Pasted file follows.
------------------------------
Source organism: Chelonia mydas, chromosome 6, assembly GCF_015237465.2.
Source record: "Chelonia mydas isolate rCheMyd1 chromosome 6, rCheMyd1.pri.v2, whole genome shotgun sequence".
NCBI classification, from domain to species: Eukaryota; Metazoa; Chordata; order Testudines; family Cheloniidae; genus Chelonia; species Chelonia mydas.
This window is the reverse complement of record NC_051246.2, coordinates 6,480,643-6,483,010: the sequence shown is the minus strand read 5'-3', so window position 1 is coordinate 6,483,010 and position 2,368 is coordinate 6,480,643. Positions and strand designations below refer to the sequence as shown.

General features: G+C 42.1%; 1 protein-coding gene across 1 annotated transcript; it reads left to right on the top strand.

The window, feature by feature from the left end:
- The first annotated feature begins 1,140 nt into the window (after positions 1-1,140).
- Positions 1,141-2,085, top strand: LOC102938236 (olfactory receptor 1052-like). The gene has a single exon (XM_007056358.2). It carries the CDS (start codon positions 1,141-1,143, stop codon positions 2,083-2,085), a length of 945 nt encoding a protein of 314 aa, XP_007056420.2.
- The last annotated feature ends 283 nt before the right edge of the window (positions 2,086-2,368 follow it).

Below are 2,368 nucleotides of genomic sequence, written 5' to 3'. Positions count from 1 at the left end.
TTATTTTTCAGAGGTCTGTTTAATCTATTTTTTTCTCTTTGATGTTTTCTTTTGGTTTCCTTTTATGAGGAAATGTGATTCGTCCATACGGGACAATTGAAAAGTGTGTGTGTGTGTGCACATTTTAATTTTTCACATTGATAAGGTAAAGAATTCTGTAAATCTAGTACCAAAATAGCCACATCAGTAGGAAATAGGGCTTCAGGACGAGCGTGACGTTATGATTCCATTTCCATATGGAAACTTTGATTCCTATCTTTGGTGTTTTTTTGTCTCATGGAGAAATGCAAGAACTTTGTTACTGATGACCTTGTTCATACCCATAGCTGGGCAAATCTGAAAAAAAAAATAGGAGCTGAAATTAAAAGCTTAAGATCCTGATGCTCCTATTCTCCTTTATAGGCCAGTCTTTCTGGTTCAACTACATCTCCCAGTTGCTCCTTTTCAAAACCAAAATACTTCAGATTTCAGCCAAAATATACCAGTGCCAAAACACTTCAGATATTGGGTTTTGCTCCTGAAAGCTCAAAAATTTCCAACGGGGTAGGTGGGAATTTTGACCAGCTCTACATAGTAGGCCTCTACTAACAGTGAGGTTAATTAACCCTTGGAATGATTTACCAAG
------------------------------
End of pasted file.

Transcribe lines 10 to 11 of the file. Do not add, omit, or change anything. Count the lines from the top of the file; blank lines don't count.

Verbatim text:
Below are 2,368 nucleotides of genomic sequence, written 5' to 3'. Positions count from 1 at the left end.
TTATTTTTCAGAGGTCTGTTTAATCTATTTTTTTCTCTTTGATGTTTTCTTTTGGTTTCCTTTTATGAGGAAATGTGATTCGTCCATACGGGACAATTGAAAAGTGTGTGTGTGTGTGCACATTTTAATTTTTCACATTGATAAGGTAAAGAATTCTGTAAATCTAGTACCAAAATAGCCACATCAGTAGGAAATAGGGCTTCAGGACGAGCGTGACGTTATGATTCCATTTCCATATGGAAACTTTGATTCCTATCTTTGGTGTTTTTTTGTCTCATGGAGAAATGCAAGAACTTTGTTACTGATGACCTTGTTCATACCCATAGCTGGGCAAATCTGAAAAAAAAAATAGGAGCTGAAATTAAAAGCTTAAGATCCTGATGCTCCTATTCTCCTTTATAGGCCAGTCTTTCTGGTTCAACTACATCTCCCAGTTGCTCCTTTTCAAAACCAAAATACTTCAGATTTCAGCCAAAATATACCAGTGCCAAAACACTTCAGATATTGGGTTTTGCTCCTGAAAGCTCAAAAATTTCCAACGGGGTAGGTGGGAATTTTGACCAGCTCTACATAGTAGGCCTCTACTAACAGTGAGGTTAATTAACCCTTGGAATGATTTACCAAG